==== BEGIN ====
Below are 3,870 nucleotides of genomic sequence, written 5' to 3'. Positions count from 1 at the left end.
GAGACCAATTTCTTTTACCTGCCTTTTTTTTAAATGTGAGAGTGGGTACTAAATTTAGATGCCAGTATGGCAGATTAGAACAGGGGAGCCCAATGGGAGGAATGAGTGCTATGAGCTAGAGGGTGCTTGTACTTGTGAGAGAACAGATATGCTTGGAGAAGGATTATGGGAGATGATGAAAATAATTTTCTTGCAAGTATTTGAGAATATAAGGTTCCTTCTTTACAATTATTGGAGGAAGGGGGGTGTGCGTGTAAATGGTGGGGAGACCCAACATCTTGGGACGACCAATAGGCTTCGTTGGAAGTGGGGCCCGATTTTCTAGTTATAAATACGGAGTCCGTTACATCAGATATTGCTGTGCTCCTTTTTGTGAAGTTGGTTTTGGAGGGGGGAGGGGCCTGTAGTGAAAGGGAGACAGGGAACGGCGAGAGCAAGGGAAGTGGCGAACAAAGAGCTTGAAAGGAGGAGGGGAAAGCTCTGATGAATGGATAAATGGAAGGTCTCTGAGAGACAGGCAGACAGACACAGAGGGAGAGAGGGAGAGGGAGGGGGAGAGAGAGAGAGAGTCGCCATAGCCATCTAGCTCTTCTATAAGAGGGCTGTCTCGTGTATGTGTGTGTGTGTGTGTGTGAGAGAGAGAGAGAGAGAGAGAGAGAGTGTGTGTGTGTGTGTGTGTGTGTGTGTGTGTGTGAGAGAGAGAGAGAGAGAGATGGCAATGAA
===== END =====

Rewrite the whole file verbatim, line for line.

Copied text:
Below are 3,870 nucleotides of genomic sequence, written 5' to 3'. Positions count from 1 at the left end.
GAGACCAATTTCTTTTACCTGCCTTTTTTTTAAATGTGAGAGTGGGTACTAAATTTAGATGCCAGTATGGCAGATTAGAACAGGGGAGCCCAATGGGAGGAATGAGTGCTATGAGCTAGAGGGTGCTTGTACTTGTGAGAGAACAGATATGCTTGGAGAAGGATTATGGGAGATGATGAAAATAATTTTCTTGCAAGTATTTGAGAATATAAGGTTCCTTCTTTACAATTATTGGAGGAAGGGGGGTGTGCGTGTAAATGGTGGGGAGACCCAACATCTTGGGACGACCAATAGGCTTCGTTGGAAGTGGGGCCCGATTTTCTAGTTATAAATACGGAGTCCGTTACATCAGATATTGCTGTGCTCCTTTTTGTGAAGTTGGTTTTGGAGGGGGGAGGGGCCTGTAGTGAAAGGGAGACAGGGAACGGCGAGAGCAAGGGAAGTGGCGAACAAAGAGCTTGAAAGGAGGAGGGGAAAGCTCTGATGAATGGATAAATGGAAGGTCTCTGAGAGACAGGCAGACAGACACAGAGGGAGAGAGGGAGAGGGAGGGGGAGAGAGAGAGAGAGTCGCCATAGCCATCTAGCTCTTCTATAAGAGGGCTGTCTCGTGTATGTGTGTGTGTGTGTGTGTGAGAGAGAGAGAGAGAGAGAGAGAGAGTGTGTGTGTGTGTGTGTGTGTGTGTGTGTGTGTGAGAGAGAGAGAGAGAGAGATGGCAATGAA